About “the call”

The WashPost asked me to comment on “the call.” Here is the email exchange…

> I’m working on a little feature about AOL/the lingering Vincent Ferrari
> hubbub/and your response to the Economist’s analysis of the state of
> AOL from earlier in the spring. Granted what you’ve written on your
> blog pretty much lays everything out, but I was wondering if I could
> ask you a few quick questions for greater context:


> What is it like to do the interesting work you’re doing to develop new
> products for AOL in the midst of the lingering public image problems
> that AOL still has. As you’ve written, AOL is in transition, but I’m
> curious how you’re feeling since Weblogs Inc.’s purchase by AOL last
> year. I guess people still think of AOL as the subscriber service from
> the 1990s and don’t realize the new products coming from AOL. Is that
> something that’s frustrating?

It’s gonna take some time for us to deal with some of the issues around the AOL brand. “The phone call” made me and my team crazy–as well as the public. It was horrible and it’s something that no one wants to be associated with, but we are. From what I understand we take hundreds of thousands a calls a month and this is not the average experience. I’m not involved in the access business at all, so I can’t really speak to the details to be honest.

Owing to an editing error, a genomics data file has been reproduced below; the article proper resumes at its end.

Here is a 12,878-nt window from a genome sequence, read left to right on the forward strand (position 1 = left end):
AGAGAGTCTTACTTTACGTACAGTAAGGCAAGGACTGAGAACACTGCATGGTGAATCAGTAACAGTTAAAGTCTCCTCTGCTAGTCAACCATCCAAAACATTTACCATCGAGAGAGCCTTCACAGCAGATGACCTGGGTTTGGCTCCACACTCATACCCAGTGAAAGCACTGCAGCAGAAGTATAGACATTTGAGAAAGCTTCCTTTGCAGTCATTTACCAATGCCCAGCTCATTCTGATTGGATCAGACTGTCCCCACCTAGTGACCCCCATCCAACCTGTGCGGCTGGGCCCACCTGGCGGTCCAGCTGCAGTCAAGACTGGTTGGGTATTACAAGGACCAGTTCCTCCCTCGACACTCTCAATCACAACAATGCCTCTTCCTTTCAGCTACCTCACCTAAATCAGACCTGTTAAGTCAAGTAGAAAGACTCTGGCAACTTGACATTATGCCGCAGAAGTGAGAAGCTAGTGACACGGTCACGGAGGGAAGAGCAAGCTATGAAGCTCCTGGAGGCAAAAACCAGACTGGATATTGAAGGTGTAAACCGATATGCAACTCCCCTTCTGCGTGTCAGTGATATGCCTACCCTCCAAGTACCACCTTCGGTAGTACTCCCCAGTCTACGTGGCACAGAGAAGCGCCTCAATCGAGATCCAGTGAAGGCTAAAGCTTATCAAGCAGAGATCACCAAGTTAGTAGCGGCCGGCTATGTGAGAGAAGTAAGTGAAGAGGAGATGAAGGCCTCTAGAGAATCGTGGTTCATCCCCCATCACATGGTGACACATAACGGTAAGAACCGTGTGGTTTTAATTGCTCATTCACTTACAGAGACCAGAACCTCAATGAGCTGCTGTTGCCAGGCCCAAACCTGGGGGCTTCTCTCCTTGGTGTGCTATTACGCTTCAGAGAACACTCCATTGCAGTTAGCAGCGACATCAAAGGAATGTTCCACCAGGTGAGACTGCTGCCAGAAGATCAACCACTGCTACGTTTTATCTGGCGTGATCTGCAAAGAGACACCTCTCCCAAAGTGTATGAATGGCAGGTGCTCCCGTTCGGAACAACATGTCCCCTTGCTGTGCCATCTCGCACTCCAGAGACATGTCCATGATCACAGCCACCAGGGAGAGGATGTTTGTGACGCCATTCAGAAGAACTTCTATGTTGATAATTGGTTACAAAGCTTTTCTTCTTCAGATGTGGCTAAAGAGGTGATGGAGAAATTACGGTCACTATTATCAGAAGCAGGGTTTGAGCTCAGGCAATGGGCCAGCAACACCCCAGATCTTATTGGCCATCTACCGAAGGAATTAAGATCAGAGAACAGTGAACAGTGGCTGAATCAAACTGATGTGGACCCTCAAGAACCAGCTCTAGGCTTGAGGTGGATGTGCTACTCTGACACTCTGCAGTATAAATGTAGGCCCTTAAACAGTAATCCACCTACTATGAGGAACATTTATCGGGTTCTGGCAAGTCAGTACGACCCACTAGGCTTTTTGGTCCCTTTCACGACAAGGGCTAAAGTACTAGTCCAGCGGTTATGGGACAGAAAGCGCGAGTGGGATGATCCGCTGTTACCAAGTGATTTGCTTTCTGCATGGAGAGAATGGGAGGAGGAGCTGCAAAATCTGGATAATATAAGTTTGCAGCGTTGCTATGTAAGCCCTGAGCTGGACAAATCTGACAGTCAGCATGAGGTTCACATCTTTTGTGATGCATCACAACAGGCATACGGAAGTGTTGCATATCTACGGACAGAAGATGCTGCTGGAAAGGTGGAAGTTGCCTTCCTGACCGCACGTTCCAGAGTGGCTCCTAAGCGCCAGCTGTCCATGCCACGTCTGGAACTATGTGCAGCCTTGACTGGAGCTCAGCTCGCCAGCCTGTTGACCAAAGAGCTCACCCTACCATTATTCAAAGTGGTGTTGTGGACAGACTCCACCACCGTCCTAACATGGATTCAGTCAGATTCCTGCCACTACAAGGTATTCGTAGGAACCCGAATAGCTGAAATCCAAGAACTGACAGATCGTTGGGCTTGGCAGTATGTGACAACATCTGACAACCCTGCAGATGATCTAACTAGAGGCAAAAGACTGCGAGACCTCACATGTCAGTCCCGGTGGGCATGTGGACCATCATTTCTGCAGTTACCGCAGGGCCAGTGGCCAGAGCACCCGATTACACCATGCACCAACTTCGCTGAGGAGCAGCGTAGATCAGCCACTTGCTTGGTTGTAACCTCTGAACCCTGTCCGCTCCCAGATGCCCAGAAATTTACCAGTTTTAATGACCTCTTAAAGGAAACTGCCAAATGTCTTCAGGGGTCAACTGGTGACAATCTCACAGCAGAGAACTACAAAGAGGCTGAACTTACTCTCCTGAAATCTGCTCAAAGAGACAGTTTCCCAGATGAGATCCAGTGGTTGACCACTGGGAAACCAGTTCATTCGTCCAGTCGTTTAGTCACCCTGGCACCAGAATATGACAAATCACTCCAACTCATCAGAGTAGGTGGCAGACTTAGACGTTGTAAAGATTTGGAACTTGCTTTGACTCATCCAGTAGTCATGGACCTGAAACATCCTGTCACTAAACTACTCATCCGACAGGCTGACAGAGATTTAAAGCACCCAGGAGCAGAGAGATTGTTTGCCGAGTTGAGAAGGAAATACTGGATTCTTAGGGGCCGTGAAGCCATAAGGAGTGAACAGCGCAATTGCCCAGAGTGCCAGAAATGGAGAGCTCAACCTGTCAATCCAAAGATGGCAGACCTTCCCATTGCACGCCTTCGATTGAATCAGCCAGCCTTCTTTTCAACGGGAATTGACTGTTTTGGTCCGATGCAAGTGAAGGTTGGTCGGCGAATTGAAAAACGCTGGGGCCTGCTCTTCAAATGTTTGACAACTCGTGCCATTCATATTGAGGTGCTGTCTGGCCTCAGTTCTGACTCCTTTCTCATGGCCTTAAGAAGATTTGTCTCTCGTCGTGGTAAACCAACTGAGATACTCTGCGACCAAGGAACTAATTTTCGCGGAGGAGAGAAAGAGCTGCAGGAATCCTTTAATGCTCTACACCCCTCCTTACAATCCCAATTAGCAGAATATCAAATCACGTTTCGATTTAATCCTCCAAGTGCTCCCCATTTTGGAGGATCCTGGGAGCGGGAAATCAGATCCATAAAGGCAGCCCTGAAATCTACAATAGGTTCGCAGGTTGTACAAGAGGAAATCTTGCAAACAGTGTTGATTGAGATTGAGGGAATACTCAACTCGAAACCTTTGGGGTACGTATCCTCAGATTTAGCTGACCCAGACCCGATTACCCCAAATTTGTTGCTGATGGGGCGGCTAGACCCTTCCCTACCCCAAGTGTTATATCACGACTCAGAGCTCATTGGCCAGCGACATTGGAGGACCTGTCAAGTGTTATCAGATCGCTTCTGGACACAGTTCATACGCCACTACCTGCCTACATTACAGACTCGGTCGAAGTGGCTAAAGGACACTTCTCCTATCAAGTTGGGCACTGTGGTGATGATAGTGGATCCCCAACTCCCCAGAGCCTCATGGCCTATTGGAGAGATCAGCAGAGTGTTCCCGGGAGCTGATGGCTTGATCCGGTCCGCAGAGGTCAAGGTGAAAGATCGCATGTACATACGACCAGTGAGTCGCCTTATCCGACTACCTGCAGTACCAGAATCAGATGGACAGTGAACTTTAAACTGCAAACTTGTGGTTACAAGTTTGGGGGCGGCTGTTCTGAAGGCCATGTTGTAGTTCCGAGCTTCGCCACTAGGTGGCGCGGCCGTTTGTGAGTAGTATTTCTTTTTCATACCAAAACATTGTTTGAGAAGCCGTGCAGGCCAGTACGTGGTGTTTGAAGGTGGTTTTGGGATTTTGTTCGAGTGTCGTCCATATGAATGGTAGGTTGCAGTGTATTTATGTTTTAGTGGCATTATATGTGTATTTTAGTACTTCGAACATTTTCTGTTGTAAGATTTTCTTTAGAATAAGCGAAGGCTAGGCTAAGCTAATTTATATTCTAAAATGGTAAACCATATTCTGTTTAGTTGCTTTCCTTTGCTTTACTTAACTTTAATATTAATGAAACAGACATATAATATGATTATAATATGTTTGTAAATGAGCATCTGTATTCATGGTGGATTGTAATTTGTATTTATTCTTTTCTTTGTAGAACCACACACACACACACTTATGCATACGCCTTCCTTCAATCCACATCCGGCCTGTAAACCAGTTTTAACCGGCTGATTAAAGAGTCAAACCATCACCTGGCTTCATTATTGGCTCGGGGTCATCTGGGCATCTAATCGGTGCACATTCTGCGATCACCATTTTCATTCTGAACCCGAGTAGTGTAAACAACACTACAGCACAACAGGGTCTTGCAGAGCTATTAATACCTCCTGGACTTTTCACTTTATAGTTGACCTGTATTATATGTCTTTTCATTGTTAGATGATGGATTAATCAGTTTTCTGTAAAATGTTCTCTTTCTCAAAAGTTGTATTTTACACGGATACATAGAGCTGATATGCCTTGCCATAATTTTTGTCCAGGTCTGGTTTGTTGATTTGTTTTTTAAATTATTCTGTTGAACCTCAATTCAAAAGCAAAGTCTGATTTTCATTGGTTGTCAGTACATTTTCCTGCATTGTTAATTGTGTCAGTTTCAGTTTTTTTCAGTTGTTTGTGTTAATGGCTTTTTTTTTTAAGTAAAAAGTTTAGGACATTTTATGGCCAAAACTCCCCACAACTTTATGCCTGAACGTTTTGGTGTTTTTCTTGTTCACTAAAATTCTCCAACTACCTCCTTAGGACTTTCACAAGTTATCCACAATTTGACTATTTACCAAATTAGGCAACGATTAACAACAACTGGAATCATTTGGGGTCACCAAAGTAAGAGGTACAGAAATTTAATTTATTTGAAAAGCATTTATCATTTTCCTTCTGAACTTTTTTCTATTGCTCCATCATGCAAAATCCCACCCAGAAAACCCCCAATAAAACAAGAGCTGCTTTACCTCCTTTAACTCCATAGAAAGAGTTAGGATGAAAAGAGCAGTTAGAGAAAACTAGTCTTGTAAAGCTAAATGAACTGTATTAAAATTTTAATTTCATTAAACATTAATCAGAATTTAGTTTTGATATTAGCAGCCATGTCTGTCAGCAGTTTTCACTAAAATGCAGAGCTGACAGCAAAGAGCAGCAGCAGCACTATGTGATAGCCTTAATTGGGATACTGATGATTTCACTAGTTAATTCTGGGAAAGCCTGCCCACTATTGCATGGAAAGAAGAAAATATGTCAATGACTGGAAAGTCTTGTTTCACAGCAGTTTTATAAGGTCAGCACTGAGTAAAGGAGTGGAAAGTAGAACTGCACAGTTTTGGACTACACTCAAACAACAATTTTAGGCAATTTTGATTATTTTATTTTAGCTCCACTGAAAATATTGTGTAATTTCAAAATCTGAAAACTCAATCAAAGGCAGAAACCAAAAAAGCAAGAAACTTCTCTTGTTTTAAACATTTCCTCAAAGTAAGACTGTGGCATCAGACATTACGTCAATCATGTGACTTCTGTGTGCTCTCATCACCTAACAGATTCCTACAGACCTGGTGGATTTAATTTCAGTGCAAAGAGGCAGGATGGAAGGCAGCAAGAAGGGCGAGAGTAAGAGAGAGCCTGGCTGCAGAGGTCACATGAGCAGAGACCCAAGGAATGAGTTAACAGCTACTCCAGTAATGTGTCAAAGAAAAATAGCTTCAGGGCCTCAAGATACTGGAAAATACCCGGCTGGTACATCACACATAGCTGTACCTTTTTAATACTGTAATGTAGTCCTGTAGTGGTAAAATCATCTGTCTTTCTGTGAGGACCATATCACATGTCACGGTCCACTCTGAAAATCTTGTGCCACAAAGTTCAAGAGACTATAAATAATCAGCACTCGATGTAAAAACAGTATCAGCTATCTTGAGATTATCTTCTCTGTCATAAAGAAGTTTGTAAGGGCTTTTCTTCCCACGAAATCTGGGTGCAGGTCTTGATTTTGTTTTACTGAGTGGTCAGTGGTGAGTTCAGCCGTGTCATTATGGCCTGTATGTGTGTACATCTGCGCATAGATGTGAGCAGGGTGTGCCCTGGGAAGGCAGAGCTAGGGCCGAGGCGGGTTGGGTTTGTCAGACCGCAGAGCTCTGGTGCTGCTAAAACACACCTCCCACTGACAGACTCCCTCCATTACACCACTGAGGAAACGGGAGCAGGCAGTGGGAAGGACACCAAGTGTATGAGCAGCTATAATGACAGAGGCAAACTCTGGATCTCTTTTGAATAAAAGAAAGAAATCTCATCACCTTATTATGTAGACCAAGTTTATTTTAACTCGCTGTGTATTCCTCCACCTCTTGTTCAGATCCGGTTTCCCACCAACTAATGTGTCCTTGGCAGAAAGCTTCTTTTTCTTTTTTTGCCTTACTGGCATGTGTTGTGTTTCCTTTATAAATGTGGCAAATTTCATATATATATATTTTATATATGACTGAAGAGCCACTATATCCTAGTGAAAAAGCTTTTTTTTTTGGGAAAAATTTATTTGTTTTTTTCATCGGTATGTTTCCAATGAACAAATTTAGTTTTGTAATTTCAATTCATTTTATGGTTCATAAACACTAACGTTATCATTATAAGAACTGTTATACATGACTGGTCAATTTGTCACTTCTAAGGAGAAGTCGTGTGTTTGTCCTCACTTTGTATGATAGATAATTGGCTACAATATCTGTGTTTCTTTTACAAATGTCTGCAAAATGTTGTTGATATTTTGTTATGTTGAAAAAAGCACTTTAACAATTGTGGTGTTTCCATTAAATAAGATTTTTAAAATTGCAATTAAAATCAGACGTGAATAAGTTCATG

The bottom line is that my job is to put my head down and work to make new experiences and services that users fall in love with. There are so many great things going on including Engadget, Autoblog, TMZ, Netscape, our security software, AIM Pro, and Uncut Video that are absolutely loved by users. It’s sad that these things have to be associated with “the call.”

So, yes it is a bummer.

> Also, is the Vincent Ferrari affair something still hanging over
> everyone’s head or is it just a passing annoyance?

I can’t speak for everyone at the company, but I know I think about it every day since it’s happen. When I look at the AOL logo I hear that call, and I don’t think I’m alone. Everyone at AOL should listen to that at the start of their day in order to put fire in their belly. It was a disgrace, it’s not what we’re about, and we’ve taken ownership of it. We can actually use this as a way to focus our efforts even more.

It’s going to go down as a watershed moment for the company. Sometimes the darkest hour is before the dawn, and I think that is what that call will come to symbolize: a new era for the company.

FYI: I’m gonna post this full interview to my blog after you do your post.

best j

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